TitleCOMPETITION FOR SHELTER HOLES IN THE CORAL-REEF FISH ACANTHEMBLEMARIA-SPINOSA METZELAAR
Publication TypeJournal Article
Year of Publication1992
AuthorsBuchheim, JR, Hixon, MA
JournalJournal of Experimental Marine Biology and Ecology
Volume164
Pagination45-54
Type of ArticleJournal Article
ISSN0022-0981
Abstract

Spinyhead blennies occupy abandoned worm holes in coral heads on Caribbean reefs. We conducted a series of short-duration field experiments off St. Thomas, US Virgin Islands, which indicated that such holes are a limiting resource and that larger fish competitively dominate smaller fish for access to holes. Few fish that were added to coral heads lacking vacant holes were able to secure holes, and did so only by displacing larger residents after severe combat. However, when vacant holes were added to coral heads before adding fish, transplanted fish readily occupied the new holes. When holes were added to coral heads without also adding fish, the new holes were colonized by immigrants from the surrounding habitat. Similarly, when resident fish were removed from coral heads, the emptied holes were colonized. Immigrants were smaller than removed residents, and, in cases where resident fish changed holes following removals of neighbors, they moved to sites previously occupied by larger fish. Fish displaced up to 5 m returned to their original holes, consistent with the possibility that spinyhead blennies may occasionally leave their holes and search for sites of better quality. We conclude that intraspecific competition for shelter holes may limit the number of spinyhead blennies occupying a coral head.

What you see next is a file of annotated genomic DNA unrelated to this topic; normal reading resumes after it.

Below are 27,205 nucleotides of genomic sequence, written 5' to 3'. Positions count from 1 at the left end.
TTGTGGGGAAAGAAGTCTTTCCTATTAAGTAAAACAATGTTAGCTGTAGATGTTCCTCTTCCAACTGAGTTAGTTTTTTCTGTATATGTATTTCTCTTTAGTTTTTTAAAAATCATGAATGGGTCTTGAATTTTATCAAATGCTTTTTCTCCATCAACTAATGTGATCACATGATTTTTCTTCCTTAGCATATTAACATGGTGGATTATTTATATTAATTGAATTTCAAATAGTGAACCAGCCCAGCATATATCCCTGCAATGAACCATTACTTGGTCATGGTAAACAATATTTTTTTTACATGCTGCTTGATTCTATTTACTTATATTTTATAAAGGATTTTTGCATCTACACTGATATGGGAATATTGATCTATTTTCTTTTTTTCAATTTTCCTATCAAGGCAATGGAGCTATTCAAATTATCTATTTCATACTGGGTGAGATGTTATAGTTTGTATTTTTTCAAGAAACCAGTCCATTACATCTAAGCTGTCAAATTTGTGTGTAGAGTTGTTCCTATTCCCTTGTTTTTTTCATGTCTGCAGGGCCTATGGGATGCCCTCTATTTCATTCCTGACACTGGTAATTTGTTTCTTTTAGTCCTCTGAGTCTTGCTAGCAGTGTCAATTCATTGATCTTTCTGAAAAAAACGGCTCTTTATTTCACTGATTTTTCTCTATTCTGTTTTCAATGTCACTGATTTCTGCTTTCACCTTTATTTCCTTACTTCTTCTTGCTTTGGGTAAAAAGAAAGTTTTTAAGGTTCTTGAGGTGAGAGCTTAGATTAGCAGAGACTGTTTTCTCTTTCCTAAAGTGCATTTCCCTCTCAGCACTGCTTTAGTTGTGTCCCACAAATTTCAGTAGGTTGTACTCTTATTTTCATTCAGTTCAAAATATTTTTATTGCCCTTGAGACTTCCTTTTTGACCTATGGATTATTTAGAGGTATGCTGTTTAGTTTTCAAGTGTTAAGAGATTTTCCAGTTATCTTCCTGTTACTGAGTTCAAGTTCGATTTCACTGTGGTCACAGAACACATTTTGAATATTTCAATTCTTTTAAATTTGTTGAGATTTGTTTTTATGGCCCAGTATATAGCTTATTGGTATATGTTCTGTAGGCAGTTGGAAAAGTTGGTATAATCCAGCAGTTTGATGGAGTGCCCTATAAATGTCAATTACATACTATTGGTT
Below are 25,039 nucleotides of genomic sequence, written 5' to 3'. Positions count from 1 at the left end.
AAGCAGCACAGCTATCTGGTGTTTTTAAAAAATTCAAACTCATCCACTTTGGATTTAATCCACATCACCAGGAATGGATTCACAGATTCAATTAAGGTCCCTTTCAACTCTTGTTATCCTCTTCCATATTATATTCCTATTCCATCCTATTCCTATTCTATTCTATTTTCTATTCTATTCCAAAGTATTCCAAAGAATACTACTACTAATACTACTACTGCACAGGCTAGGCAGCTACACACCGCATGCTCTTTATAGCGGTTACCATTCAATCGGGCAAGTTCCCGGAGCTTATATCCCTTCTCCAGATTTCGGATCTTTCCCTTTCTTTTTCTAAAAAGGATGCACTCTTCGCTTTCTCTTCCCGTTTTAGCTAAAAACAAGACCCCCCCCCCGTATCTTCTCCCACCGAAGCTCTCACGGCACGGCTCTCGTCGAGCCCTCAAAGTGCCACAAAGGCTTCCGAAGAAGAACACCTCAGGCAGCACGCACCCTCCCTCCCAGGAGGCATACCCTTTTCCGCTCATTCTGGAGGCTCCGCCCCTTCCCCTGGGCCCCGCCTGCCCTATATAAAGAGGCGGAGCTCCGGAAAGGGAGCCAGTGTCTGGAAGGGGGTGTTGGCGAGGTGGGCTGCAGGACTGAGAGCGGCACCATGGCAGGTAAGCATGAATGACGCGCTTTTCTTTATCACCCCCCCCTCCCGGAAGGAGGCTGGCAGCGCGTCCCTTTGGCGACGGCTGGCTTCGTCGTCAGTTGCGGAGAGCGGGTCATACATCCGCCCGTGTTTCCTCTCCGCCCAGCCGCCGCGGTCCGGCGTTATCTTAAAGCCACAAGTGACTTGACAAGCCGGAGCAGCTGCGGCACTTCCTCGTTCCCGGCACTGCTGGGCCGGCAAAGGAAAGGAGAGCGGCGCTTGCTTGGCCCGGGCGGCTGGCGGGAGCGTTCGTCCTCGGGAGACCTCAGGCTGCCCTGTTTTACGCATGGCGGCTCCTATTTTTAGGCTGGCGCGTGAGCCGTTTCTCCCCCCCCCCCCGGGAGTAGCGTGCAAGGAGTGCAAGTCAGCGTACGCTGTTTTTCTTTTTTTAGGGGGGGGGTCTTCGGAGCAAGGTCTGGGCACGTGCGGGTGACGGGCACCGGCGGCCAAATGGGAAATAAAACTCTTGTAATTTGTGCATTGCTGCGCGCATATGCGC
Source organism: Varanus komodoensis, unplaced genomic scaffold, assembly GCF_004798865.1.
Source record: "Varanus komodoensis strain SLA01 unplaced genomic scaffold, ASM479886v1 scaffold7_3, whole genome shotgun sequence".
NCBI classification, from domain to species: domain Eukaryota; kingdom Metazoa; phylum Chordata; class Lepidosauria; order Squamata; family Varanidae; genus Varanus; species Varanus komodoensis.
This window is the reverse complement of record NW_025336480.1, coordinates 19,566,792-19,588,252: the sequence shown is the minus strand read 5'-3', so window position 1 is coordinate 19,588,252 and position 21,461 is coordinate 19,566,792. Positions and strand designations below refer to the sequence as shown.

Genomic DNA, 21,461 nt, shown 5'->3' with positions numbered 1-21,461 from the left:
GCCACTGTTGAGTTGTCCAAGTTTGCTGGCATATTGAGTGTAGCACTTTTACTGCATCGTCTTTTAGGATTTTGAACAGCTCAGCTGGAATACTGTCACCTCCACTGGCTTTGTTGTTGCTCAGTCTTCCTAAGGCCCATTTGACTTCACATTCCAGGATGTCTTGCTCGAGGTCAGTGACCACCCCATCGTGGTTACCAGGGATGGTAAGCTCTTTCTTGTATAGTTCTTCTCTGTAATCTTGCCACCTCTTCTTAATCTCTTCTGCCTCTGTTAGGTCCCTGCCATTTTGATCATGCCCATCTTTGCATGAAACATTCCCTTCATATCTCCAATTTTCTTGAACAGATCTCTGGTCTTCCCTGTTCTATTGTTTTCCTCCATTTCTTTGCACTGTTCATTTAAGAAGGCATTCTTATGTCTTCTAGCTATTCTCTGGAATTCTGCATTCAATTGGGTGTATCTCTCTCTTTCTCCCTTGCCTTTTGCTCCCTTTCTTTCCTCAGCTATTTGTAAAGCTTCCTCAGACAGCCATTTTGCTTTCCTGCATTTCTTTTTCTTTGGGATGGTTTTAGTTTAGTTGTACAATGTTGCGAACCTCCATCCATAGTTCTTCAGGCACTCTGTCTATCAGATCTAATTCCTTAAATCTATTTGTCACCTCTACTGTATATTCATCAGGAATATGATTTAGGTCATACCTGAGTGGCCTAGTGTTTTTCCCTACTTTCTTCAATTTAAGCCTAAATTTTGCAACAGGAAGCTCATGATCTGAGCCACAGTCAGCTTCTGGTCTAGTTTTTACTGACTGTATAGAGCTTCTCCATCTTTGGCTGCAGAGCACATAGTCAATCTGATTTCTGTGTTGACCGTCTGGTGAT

URL<Go to ISI>://WOS:A1992KD44000004
DOI10.1016/0022-0981(92)90135-w